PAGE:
# Relationship between current flow and resistance

### Current and Resistance

Using the flow analogy, electrical resistance is similar to friction. The connection between voltage and resistance can be more complicated in. Ampere is the unit of electrical current that will flow through one ohm the relationship between current, voltage, and resistance in an electric. The first, and perhaps most important, relationship between current, voltage, and and also the amount of resistance in the circuit to oppose electron flow.

When we speak of a certain amount of voltage being present in a circuit, we are referring to the measurement of how much potential energy exists to move electrons from one particular point in that circuit to another particular point.

Free electrons tend to move through conductors with some degree of friction, or opposition to motion.

This opposition to motion is more properly called resistance. The amount of current in a circuit depends on the amount of voltage available to motivate the electrons, and also the amount of resistance in the circuit to oppose electron flow.

## Ohm’s Law - How Voltage, Current, and Resistance Relate

Just like voltage, resistance is a quantity relative between two points. Volt, Amp, and Ohm To be able to make meaningful statements about these quantities in circuits, we need to be able to describe their quantities in the same way that we might quantify mass, temperature, volume, length, or any other kind of physical quantity.

Here are the standard units of measurement for electrical current, voltage, and resistance: Standardized letters like these are common in the disciplines of physics and engineering, and are internationally recognized.

Each unit of measurement is named after a famous experimenter in electricity: The amp after the Frenchman Andre M. The mathematical symbol for each quantity is meaningful as well. The resistivity for a specific conductor can be found in a table of properties of materials. Resistance to current in a conductor arises because the flow of moving charges is impeded by the material of the wire.

The relationship between resistance and resistivity is Note: A resistor is a specific electronic component whose only function is to resist current. A resistance is generated by anything impeding current, for example, a light bulb or heating element. Electrical power and energy Figure 1 shows a simple circuit of a battery with wires connecting it to a bulb. The filament in the bulb is a resistance shown in the circuit as R beside the symbol for a resistance.

### Current and resistance

Assume that the resistance in the connecting wires is negligible so that the light bulb is effectively the only resistance in the circuit. A constant potential difference is supplied by the battery—say, for example, 6 volts. When the current passes through the light bulb, charges move from a higher potential to a lower, with a difference of 6 volts.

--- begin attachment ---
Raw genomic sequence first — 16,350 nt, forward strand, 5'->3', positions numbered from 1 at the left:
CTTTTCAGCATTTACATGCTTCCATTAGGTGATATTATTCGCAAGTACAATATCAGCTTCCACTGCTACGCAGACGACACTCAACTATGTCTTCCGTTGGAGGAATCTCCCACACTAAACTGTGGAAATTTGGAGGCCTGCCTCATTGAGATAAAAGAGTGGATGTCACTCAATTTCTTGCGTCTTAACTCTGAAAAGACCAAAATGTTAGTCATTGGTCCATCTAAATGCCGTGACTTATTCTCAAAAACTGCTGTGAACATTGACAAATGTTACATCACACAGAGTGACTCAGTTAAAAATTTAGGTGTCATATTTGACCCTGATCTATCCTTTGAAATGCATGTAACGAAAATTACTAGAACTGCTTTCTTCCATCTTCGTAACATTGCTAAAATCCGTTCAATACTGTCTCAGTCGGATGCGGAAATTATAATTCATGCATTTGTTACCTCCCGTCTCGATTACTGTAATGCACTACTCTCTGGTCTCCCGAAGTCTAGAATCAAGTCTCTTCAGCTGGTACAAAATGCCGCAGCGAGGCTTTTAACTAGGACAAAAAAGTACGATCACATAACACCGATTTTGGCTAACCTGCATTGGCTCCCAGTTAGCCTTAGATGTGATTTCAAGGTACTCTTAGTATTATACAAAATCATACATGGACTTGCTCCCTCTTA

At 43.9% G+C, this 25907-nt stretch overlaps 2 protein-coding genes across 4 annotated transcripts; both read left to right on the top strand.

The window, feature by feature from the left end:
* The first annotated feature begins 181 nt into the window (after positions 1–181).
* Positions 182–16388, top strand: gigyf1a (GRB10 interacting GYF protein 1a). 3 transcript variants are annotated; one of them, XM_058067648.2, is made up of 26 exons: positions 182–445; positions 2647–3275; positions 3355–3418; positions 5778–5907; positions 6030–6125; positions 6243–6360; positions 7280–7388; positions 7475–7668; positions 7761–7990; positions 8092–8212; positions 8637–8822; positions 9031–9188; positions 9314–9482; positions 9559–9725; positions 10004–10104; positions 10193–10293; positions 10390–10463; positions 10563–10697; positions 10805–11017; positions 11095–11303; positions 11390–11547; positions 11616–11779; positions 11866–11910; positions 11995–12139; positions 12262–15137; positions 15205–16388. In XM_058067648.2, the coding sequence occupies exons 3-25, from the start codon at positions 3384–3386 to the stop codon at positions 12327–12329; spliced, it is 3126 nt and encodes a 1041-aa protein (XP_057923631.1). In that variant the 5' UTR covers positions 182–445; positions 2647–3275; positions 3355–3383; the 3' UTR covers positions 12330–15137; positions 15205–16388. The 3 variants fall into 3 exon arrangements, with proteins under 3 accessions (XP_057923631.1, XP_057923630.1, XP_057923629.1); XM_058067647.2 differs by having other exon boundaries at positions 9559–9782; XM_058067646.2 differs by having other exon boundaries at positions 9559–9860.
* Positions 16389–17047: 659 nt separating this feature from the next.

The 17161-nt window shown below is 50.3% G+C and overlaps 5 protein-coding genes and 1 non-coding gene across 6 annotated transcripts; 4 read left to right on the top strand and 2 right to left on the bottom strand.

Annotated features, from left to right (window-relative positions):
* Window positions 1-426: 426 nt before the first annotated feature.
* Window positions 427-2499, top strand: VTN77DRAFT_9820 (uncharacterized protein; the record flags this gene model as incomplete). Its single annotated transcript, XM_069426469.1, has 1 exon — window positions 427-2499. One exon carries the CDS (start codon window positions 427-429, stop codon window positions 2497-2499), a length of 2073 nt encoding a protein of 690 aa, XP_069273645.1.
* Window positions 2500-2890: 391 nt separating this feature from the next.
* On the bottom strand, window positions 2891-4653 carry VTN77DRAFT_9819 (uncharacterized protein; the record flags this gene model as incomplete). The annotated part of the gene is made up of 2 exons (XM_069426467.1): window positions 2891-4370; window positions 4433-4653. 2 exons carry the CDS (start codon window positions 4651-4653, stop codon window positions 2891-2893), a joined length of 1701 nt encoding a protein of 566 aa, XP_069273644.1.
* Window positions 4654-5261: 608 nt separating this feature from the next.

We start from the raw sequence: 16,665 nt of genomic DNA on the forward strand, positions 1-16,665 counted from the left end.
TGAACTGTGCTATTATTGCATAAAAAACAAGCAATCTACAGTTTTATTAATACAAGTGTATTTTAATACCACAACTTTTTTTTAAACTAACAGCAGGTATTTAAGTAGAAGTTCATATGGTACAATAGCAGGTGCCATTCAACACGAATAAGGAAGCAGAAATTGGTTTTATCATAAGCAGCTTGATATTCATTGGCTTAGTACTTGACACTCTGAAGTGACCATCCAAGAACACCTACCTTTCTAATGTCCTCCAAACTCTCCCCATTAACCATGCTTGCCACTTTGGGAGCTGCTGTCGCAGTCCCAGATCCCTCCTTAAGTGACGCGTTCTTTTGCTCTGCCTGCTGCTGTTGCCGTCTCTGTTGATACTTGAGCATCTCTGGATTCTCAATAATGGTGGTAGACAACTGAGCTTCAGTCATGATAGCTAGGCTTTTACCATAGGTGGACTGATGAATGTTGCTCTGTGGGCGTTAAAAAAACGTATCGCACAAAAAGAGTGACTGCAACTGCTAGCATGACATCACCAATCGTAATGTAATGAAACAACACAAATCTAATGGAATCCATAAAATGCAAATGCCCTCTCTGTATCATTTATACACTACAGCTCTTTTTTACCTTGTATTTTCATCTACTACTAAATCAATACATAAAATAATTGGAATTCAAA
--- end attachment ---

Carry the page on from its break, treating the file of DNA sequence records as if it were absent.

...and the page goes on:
If the circuit has capacitors, which store charge, the current may not be constant, but it will still flow in one direction. The current that comes from a wall socket, on the other hand, is alternating current.

## Current and Resistance

With alternating current, the current continually changes direction. This is because the voltage emf is following a sine wave oscillation.

For a wall socket in North America, the voltage changes from positive to negative and back again 60 times each second. You might think this value of V should really be - volts. That's actually a kind of average of the voltage, but the peak really is about V.

**Electronics Tutorial #4 - Ohm's Law Pt 1 - Relationship between Current, Voltage and Resistance**

This oscillating voltage produces an oscillating electric field; the electrons respond to this oscillating field and oscillate back and forth, producing an oscillating current in the circuit. The graph above shows voltage as a function of time, but it could just as well show current as a function of time: Root mean square This average value we use for the voltage from a wall socket is known as the root mean square, or rms, average.

Because the voltage varies sinusoidally, with as much positive as negative, doing a straight average would get you zero for the average voltage. The rms value, however, is obtained in this way: To find the rms average, you square everything to get 1, 1, 9, and Finally, take the square root to get 3.

The average is 2, but the rms average is 3. Doing this for a sine wave gets you an rms average that is the peak value of the sine wave divided by the square root of two.

This is the same as multiplying by 0. If you need to know about the average power used, it is the rms values that go into the calculation. Series circuits A series circuit is a circuit in which resistors are arranged in a chain, so the current has only one path to take.

The current is the same through each resistor.

### BBC Bitesize - GCSE Physics (Single Science) - Current, voltage and resistance - Revision 4

The total resistance of the circuit is found by simply adding up the resistance values of the individual resistors: A series circuit is shown in the diagram above. The current flows through each resistor in turn. If the values of the three resistors are: The current through each resistor would be 0. Parallel circuits A parallel circuit is a circuit in which the resistors are arranged with their heads connected together, and their tails connected together. The current in a parallel circuit breaks up, with some flowing along each parallel branch and re-combining when the branches meet again.

The voltage across each resistor in parallel is the same. The total resistance of a set of resistors in parallel is found by adding up the reciprocals of the resistance values, and then taking the reciprocal of the total: